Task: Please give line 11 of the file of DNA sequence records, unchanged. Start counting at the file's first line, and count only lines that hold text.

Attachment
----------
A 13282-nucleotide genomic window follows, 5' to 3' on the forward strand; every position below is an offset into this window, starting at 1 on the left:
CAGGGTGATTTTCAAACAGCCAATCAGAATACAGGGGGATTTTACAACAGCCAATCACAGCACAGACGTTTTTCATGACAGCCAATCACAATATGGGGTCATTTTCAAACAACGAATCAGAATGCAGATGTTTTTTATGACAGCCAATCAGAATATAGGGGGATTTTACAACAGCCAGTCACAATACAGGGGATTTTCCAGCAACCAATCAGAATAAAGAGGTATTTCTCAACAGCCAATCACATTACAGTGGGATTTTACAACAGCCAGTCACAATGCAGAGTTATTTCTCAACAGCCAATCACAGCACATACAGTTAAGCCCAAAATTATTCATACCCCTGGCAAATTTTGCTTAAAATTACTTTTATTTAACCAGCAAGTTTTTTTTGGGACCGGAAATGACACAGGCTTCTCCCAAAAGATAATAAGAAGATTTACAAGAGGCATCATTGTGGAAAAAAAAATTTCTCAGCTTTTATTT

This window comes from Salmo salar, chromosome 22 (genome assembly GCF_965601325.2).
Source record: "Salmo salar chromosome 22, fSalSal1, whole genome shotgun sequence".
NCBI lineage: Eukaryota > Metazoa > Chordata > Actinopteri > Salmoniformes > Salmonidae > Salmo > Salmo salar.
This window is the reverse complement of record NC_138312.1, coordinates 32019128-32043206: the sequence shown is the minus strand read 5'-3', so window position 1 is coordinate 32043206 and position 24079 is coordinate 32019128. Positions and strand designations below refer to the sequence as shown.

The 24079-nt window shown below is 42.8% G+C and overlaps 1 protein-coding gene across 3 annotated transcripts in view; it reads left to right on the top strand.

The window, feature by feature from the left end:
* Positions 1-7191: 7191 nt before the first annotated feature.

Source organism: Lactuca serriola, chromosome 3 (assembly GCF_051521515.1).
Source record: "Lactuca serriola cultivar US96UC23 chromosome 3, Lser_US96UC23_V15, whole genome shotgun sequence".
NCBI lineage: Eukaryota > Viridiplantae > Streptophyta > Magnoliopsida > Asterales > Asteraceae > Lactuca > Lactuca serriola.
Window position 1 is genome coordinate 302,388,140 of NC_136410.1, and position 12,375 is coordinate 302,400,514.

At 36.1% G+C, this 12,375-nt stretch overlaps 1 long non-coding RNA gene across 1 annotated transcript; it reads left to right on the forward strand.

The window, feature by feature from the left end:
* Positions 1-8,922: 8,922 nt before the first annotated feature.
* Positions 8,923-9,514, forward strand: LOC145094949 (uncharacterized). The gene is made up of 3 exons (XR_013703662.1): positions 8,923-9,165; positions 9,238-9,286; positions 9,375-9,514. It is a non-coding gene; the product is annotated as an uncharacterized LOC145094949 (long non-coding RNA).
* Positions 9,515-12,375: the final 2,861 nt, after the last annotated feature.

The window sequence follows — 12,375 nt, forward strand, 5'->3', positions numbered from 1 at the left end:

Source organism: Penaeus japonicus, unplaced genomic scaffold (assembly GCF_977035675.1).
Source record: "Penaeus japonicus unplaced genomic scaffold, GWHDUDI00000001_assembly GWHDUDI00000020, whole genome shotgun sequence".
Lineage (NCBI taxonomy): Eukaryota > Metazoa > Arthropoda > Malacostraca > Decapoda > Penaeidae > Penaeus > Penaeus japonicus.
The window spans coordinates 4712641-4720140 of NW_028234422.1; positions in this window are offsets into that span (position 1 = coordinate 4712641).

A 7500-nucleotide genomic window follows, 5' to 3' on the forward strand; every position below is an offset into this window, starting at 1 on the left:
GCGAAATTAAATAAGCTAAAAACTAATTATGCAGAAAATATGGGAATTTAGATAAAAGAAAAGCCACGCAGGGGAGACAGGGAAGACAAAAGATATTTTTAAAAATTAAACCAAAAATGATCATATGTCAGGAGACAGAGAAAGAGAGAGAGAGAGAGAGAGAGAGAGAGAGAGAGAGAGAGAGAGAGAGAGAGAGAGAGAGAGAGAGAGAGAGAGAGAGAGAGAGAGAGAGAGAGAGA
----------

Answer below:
Source record: "Lactuca serriola cultivar US96UC23 chromosome 3, Lser_US96UC23_V15, whole genome shotgun sequence".